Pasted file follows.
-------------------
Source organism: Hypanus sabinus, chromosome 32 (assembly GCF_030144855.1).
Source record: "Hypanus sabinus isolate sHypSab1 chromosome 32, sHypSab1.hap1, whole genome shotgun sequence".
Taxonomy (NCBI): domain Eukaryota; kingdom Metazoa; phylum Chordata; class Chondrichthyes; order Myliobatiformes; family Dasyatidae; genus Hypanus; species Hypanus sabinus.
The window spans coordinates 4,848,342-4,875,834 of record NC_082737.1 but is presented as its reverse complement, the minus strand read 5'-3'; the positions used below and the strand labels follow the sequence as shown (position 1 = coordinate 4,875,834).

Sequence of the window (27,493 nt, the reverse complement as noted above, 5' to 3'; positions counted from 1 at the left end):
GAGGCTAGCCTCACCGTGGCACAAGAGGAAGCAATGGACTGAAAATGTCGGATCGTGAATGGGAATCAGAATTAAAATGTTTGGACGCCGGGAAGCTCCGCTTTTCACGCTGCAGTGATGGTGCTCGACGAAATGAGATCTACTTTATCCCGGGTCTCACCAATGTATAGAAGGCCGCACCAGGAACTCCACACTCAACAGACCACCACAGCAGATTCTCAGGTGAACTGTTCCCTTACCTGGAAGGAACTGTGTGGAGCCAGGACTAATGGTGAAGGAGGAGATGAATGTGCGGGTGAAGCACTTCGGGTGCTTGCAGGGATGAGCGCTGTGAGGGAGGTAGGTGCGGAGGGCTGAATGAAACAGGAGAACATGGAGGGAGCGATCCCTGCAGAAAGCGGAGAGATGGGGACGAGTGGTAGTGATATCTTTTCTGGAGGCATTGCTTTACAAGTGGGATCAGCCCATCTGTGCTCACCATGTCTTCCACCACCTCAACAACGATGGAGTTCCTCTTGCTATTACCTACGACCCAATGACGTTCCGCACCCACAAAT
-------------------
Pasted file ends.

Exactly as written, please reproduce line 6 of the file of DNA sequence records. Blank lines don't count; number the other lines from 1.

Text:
GAGGCTAGCCTCACCGTGGCACAAGAGGAAGCAATGGACTGAAAATGTCGGATCGTGAATGGGAATCAGAATTAAAATGTTTGGACGCCGGGAAGCTCCGCTTTTCACGCTGCAGTGATGGTGCTCGACGAAATGAGATCTACTTTATCCCGGGTCTCACCAATGTATAGAAGGCCGCACCAGGAACTCCACACTCAACAGACCACCACAGCAGATTCTCAGGTGAACTGTTCCCTTACCTGGAAGGAACTGTGTGGAGCCAGGACTAATGGTGAAGGAGGAGATGAATGTGCGGGTGAAGCACTTCGGGTGCTTGCAGGGATGAGCGCTGTGAGGGAGGTAGGTGCGGAGGGCTGAATGAAACAGGAGAACATGGAGGGAGCGATCCCTGCAGAAAGCGGAGAGATGGGGACGAGTGGTAGTGATATCTTTTCTGGAGGCATTGCTTTACAAGTGGGATCAGCCCATCTGTGCTCACCATGTCTTCCACCACCTCAACAACGATGGAGTTCCTCTTGCTATTACCTACGACCCAATGACGTTCCGCACCCACAAAT